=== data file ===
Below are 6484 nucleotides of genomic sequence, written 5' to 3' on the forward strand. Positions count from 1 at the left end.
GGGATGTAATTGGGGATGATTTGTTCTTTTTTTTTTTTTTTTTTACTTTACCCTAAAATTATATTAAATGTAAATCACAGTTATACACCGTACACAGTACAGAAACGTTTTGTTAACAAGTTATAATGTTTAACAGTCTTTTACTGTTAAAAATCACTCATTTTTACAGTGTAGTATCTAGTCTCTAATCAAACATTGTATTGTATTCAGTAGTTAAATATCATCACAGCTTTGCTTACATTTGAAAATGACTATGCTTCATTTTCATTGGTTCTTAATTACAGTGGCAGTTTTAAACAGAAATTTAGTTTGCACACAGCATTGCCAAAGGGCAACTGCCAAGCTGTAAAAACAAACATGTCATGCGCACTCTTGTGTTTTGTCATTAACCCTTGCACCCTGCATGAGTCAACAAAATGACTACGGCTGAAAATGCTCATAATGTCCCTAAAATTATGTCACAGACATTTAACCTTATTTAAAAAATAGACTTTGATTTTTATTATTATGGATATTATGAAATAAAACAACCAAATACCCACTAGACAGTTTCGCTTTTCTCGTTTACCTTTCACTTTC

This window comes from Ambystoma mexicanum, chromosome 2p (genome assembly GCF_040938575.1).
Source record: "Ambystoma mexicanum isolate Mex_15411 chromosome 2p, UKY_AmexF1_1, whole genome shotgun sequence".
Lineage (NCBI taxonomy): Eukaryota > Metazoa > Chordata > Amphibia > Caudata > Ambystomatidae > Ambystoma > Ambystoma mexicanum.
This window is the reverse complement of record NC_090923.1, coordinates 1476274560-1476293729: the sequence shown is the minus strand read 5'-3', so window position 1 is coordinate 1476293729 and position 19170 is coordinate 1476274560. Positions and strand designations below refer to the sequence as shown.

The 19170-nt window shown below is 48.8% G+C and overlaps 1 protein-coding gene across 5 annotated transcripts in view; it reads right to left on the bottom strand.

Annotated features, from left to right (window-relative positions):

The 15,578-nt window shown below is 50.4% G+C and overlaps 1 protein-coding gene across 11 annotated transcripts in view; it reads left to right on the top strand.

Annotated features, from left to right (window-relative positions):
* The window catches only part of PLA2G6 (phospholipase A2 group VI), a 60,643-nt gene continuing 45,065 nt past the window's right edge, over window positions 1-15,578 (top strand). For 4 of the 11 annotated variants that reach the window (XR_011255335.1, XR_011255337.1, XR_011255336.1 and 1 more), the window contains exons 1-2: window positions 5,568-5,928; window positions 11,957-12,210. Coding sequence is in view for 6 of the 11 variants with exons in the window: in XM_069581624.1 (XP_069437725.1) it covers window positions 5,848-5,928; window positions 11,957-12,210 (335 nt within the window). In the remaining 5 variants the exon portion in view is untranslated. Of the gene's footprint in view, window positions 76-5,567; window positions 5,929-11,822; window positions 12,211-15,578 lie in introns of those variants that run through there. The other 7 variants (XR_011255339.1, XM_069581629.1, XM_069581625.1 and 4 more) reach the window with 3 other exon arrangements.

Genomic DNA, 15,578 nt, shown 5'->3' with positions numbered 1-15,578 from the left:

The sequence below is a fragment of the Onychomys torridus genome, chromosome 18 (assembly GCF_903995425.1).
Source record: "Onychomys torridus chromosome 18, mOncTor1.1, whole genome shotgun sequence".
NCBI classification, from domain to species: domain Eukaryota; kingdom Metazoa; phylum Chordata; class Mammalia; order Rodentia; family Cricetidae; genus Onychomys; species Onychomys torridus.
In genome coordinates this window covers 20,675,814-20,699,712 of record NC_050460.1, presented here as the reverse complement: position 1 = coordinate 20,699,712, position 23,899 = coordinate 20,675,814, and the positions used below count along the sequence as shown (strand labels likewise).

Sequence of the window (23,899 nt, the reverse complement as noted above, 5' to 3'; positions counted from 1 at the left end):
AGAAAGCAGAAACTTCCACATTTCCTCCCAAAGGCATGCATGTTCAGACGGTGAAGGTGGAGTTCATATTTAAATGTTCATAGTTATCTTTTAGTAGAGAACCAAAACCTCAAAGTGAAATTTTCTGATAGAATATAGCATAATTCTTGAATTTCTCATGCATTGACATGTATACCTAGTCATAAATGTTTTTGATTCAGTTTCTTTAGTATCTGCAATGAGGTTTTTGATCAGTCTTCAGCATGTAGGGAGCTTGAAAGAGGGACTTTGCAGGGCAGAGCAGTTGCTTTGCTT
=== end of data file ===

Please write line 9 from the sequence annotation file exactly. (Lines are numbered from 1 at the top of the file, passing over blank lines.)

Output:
The 15,578-nt window shown below is 50.4% G+C and overlaps 1 protein-coding gene across 11 annotated transcripts in view; it reads left to right on the top strand.